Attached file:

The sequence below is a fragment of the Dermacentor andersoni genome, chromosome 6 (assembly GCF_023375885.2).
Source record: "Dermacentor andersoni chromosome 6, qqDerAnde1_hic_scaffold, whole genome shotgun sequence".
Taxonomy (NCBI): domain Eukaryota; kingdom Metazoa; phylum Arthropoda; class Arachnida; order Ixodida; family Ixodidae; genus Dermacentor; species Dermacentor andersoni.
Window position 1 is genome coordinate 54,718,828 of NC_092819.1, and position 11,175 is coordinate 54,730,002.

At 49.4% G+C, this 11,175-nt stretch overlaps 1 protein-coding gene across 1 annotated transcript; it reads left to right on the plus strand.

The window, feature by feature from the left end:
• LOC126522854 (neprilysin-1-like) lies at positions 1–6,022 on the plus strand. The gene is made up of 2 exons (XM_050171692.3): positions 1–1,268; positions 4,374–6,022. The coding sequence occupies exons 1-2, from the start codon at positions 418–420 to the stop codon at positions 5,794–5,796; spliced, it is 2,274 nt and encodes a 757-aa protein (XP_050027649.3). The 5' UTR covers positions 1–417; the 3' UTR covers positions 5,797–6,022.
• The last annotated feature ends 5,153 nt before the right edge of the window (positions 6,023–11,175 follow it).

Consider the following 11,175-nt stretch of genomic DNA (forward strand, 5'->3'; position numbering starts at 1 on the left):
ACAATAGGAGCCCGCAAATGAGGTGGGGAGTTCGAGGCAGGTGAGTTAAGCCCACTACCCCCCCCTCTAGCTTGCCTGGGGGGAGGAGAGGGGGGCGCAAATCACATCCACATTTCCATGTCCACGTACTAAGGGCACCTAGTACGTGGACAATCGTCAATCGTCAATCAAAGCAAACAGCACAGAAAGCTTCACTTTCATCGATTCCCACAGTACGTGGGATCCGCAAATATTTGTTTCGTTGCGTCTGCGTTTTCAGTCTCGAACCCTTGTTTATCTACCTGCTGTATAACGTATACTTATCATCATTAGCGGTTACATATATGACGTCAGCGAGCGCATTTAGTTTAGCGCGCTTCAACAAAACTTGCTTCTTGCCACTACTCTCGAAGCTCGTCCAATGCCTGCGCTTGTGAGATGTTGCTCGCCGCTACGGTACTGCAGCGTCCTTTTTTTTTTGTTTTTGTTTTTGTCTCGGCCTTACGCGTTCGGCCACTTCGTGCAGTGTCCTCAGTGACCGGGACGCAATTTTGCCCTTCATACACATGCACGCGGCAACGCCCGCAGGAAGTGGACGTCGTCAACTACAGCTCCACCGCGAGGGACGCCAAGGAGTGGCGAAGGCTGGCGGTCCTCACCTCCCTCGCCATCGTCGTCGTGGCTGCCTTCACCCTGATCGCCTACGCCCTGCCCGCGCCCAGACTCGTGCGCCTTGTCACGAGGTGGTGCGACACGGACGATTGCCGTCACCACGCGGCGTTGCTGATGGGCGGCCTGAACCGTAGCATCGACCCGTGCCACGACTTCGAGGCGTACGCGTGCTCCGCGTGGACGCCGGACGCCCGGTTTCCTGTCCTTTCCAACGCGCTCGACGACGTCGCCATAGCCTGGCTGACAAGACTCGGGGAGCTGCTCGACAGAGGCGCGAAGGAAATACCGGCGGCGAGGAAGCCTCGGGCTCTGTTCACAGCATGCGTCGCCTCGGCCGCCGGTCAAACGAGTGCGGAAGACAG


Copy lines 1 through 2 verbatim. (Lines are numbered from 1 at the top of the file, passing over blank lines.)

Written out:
The sequence below is a fragment of the Dermacentor andersoni genome, chromosome 6 (assembly GCF_023375885.2).
Source record: "Dermacentor andersoni chromosome 6, qqDerAnde1_hic_scaffold, whole genome shotgun sequence".